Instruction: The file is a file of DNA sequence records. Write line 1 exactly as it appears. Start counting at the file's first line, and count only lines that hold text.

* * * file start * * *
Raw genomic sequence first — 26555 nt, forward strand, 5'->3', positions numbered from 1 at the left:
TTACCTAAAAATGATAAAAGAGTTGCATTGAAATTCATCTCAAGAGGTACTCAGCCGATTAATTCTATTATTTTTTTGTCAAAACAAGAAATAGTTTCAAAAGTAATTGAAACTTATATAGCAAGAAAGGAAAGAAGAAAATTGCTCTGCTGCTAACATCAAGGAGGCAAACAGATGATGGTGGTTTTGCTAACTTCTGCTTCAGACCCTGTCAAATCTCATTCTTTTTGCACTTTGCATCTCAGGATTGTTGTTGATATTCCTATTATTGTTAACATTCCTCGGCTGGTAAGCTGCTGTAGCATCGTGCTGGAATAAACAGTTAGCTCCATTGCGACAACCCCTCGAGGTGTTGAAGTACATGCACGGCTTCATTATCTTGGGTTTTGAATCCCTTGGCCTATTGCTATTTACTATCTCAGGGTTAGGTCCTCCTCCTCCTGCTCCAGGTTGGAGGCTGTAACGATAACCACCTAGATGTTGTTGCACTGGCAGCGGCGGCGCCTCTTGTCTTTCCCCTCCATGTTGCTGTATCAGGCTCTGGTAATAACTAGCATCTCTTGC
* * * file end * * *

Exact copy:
Raw genomic sequence first — 26555 nt, forward strand, 5'->3', positions numbered from 1 at the left: